Bird photographers, on the other hand, have a different raison d’être. They are trying to get as good a picture of the bird as possible and are not happy just to have seen the bird. A lot of photographers try to sell their pictures (writer included) and therefore need to get clear, clean shots of the bird in its’ natural environment, hopefully not distracted by the photographer. The picture always looks better if the bird is doing what comes naturally and not trying to hide or fly away because it was spooked. To do this, there is a necessity to try to hide from the bird and blend in with the surroundings. Birds see us differently than we do; to them we are a big, dark mass approaching, very unnerving and quite scary to a very small bird. What camouflage will do, besides allowing the photographer to blend in, is break up the big, dark mass into smaller pieces that does not frighten the bird (as much). Camouflage will not ‘hide’ the photographer, nor will it do too much if they are tromping through the bush and making a lot of noise (movement is still movement, no matter what you are wearing) but, if they are still enough it might allow the bird to come to the forefront and take some great pictures.
Location also will factor into whether camouflage is necessary. If you are out in the wilderness, or a conservation area, where there are generally not very many people, then camouflage could help. If, on the other hand, you are at a well attended park (such as Colonel Sam Smith Park or Humber Bay Park) the birds are a bit more acclimatized to humans and are more accessible.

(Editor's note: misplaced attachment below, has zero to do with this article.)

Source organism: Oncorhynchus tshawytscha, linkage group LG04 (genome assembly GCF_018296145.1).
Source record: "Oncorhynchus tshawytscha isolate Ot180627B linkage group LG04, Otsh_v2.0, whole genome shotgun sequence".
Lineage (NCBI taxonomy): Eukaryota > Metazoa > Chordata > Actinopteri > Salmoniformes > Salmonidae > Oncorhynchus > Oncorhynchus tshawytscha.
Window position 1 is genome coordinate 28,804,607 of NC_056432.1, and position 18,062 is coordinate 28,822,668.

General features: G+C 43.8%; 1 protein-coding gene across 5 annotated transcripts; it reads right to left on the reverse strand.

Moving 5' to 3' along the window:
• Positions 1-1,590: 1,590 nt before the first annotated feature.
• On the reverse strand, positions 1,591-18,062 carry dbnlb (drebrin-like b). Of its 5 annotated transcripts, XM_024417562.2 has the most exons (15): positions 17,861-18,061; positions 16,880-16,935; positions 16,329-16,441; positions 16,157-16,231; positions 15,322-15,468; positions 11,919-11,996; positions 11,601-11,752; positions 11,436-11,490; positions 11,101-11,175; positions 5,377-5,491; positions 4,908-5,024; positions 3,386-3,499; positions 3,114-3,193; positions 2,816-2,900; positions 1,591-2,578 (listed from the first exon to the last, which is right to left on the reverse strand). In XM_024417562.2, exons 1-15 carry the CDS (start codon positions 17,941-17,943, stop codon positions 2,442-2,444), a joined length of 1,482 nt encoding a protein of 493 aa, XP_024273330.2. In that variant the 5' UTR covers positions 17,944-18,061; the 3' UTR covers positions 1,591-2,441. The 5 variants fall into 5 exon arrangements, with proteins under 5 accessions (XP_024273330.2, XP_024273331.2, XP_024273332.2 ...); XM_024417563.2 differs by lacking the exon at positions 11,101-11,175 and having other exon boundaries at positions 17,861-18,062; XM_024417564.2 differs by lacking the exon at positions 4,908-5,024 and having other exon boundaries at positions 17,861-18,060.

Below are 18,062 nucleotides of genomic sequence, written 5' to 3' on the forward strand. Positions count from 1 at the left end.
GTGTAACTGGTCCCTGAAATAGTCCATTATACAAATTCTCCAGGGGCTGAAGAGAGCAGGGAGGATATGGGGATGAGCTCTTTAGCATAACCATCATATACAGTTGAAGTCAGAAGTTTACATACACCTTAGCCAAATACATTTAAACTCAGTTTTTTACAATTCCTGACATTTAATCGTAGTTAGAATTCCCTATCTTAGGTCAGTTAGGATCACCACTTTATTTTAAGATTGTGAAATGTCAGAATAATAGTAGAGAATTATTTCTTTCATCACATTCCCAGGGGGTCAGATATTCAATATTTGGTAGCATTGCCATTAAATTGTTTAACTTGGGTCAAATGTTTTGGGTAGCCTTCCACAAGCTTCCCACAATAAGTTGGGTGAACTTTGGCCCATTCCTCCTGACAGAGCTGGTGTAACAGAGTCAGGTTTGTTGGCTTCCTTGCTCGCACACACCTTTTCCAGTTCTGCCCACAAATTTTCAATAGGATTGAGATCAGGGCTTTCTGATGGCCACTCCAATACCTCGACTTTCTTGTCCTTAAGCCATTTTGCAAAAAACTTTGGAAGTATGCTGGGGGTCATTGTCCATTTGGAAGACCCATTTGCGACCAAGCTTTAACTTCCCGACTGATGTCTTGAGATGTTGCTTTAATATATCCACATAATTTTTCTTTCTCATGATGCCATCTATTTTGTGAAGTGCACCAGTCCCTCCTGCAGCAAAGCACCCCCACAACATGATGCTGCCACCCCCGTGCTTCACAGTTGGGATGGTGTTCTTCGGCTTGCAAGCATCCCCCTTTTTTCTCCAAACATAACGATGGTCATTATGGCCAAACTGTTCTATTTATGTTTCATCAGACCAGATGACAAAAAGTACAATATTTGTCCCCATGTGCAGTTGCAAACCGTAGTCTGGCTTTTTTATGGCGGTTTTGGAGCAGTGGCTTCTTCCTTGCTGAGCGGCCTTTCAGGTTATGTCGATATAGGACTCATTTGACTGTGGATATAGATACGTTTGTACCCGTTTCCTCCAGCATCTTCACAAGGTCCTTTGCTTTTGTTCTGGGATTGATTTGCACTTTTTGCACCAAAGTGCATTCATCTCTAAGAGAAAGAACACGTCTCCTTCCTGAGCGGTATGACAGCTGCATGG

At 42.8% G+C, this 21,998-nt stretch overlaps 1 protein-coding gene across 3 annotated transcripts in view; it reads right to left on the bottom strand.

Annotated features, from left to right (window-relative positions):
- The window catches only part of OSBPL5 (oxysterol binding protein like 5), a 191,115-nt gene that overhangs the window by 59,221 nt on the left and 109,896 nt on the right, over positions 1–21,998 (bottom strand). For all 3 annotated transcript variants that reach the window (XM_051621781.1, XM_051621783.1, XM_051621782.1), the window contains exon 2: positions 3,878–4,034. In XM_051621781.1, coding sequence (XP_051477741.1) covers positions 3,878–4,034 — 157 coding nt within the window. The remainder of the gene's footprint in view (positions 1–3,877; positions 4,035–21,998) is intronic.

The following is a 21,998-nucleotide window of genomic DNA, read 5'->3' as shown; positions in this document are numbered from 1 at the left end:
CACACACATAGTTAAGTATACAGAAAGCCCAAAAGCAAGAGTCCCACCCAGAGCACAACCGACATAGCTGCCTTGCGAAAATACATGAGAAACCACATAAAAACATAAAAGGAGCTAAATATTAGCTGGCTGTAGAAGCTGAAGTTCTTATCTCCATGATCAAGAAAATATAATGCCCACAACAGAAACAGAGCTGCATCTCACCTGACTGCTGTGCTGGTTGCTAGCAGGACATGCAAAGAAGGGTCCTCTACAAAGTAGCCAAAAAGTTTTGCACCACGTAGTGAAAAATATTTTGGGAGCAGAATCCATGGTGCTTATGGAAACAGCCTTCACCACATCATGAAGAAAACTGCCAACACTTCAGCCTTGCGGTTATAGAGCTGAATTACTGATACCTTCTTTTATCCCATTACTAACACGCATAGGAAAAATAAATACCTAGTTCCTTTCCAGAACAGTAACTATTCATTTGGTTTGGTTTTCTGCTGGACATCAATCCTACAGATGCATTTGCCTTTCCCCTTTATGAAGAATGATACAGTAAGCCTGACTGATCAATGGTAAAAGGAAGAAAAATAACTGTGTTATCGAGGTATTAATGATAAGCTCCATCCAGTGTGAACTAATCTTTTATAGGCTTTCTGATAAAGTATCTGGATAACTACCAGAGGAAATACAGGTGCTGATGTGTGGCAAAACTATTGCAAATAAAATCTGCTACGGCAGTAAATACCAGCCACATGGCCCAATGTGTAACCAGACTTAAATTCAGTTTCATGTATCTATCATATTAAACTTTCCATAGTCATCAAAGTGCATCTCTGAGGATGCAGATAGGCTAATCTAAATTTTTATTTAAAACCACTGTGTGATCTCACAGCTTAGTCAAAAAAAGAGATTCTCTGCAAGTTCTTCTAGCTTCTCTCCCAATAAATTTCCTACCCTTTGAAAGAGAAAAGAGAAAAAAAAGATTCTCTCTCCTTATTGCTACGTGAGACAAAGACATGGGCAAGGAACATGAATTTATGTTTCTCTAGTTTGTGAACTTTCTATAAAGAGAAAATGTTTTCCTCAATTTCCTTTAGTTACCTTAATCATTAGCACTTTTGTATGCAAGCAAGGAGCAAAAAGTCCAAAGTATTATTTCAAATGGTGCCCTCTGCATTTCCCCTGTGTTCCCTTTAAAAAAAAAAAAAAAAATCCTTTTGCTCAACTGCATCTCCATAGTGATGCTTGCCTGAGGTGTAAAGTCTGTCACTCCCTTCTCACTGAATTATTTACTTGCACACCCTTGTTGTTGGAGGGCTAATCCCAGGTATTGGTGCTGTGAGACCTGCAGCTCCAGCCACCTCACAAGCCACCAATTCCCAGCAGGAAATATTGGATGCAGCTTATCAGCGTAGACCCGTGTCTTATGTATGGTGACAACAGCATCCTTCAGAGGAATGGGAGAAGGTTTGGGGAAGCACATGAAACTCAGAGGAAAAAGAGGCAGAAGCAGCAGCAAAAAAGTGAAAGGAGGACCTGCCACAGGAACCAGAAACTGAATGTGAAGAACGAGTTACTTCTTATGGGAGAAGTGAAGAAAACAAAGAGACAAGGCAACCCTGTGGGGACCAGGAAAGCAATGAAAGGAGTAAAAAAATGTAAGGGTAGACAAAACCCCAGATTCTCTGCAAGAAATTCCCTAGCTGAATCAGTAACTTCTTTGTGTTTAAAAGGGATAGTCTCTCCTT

I know photographers who swear by their camouflage, and I know photographers who swear that it is never needed. I also know watchers who wear camouflage and those who don’t. In the end, it is a personal choice; there is really no ‘wrong’ or ‘right’ way to do it. It is how you feel about it that matters.
Personally, I wear camouflage because I find that, where I do most of my birding, it does help me get closer to the birds and get better shots. I have done it with and without and prefer with.
Here are some of the links to the resources mentioned in the presentation for getting started in Astronomy:
As for the products mentioned in the slide show be sure to talk to us in the store.
We are here to help you. We would love to hear your comments.
Man must rise above the Earth—to the top of the atmosphere and beyond—for only thus will he fully understand the world in which he lives.
If there is anything that can bind the heavenly mind of man to this dreary exile of our earthly home and can reconcile us with our fate so that one can enjoy living—then it is verily the enjoyment of the mathematical sciences and astronomy.
~ Johannes Kepler